The main mental shift you have to make to maximize your savings is to start thinking differently about bulk-shopping.  You won’t be picking up a box of Cheerios of a jar of Newman’s Own spaghetti sauce or a bag of Green Giant frozen vegetables–you’ll be picking up 6 boxes of cereal, 8 jars of sauce, and 10 bags of broccoli at a time.  You’ll learn to think differently about what you store in your freezer, so that you can buy more on sale (bread, cheese, milk, etc.).  That results in a different look for your pantry and freezer, which will usually be stuffed.  On one recent and famous (at least in my mind) occasion, I came home from Kroger with something like 80 individual servings of Mott’s Organic no-sugar-added Applesauce.  Admittedly, that’s a lot of applesauce, even for a crazy person.  But my daughter loves the stuff, I use it in cooking, and with my combined savings, it didn’t cost me a thing.  Anyway, the goal is to buy what’s on sale, and buy as many of each item as you have coupons for.   If your grocery store doubles coupons, even better.

This past weekend, there were three circulars:  One from Valassis, one from Smart Source, and one from Proctor & Gamble.  I had two sets from each of my delivered papers, and then picked up a couple more by purchasing extra copies of the Leader.


I don’t clip coupons for products I absolutely don’t use, but I do clip for things I might use if the price is right–and if you play your cards right, the price can be ridiculously low, or even free.  I become a super-dork on occasions that the perfect storm of a store special, a coupon, and a store’s coupon-doubling policy result in my hauling stuff out of the store without paying for it–legally (see Famous Applesauce Incident, referenced above).

I also clip for things *I* might not need, but that I could possibly donate for use elsewhere, from food to toiletries.  Toothpaste is one item that springs to mind that is frequently obtainable for free, for example, by way of 10/$10 sales on Colgate or Crest at Kroger.  Kroger doubles coupons up to 65 cents in value, and if you clip coupons regularly, you will almost  always have a handful of 50-cents-off coupons for both leading brands of toothpaste.  Bingo, free toothpaste.  You’ll have more than you could ever use, and it’s something that there’s a need for at shelters.  Charitable giving of food and toiletries only gets easier and more frequent as you begin paying less to feed and care for yourself–not to mention that you are getting more value for the things you’re giving, and thus can give more.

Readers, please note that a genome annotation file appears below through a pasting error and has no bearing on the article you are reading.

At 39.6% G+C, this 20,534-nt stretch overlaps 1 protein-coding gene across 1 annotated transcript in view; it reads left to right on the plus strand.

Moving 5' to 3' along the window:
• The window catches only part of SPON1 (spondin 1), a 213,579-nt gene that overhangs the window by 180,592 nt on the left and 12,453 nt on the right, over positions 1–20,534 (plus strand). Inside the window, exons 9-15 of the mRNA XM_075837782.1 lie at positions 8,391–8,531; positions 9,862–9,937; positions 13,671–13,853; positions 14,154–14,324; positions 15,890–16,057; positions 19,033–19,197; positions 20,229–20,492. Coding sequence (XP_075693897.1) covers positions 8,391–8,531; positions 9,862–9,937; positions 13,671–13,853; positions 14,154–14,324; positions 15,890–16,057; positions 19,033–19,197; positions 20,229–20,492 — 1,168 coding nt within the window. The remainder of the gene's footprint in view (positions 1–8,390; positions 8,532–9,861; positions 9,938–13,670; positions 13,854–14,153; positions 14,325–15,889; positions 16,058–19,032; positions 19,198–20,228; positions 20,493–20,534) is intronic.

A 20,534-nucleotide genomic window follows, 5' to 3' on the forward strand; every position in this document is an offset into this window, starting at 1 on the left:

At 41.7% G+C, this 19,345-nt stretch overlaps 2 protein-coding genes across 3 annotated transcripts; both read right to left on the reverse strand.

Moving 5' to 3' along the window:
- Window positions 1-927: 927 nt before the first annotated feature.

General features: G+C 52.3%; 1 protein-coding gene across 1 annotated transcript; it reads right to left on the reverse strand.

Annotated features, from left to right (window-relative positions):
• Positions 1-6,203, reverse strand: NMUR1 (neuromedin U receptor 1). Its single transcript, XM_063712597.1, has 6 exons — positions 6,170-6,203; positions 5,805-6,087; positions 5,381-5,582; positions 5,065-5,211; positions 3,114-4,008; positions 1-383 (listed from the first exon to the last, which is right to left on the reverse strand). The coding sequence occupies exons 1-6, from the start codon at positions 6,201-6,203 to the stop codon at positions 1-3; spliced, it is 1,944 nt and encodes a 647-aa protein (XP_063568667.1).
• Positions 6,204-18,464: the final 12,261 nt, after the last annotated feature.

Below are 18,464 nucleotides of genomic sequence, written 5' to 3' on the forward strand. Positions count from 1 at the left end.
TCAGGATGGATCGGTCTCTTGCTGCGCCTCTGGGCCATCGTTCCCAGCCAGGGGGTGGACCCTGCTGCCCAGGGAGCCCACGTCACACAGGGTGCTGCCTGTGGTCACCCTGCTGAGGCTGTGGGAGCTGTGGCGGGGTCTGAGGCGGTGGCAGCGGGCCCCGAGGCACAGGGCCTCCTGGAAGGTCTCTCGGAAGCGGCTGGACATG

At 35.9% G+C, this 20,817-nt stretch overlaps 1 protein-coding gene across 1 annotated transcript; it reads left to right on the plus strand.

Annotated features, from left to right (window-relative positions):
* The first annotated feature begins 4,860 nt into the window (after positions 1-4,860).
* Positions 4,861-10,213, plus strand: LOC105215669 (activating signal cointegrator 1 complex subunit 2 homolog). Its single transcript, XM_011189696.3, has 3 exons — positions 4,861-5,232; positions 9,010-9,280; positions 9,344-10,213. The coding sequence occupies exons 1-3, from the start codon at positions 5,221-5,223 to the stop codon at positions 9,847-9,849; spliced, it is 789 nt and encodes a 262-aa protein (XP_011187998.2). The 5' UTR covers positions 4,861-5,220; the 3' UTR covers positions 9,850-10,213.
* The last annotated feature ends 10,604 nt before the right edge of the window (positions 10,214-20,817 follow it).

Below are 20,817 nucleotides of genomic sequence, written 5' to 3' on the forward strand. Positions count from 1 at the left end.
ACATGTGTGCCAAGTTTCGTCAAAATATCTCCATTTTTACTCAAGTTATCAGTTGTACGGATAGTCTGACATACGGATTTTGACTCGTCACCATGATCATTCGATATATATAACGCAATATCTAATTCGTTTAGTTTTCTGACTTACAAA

There are also occasions, more than you might think, on which the redeemable value of combined sales/coupons/doubling exceeds the actual price of the item.  I have seen receipts, posted on coupon-clippers’ online forums (yes, we are SUPER-geeks), from shopping trips that resulted in the customer being GIVEN money (usually just a little, but still!) by the store they’re shopping from.  It’s never happened to me, but I’m still relatively new at this, and don’t have the advantage of extra “tricks” like the insanely popular Grocery Game (not yet available in most of Arkansas for anything but Walgreen’s).  Heck, I’m still inspired all to pieces by receipts like this.

A quick note about coupon organization, from Atilla to me to you:  Forget those little “coupon organizer” thingies.  You need a three-ring photo binder, the kind that holds snapshot-sized photos.  How you order the coupons is up to you.  Most people seem to group them by category/type of item, but that got overwhelming for me, and I now group them alphabetically.  Not strict alphabetical order, but by letter, according to brand-name.  Then when I’m reading the sale circulars, it’s easy for me to find exactly the corresponding coupons that I need.

In a later post, I’ll discuss big-box stores, like Wal-Mart, as well as that wonderful oddity that is the Walgreen’s rebate system, which you can use to routinely obtain items for “less than free.”  Right now, I’m all geeked typed out, and I have groceries to put away.

Belinda also blogs from her home-base on the internet, NINJA POODLES!  Expect chaos.  Email Belinda.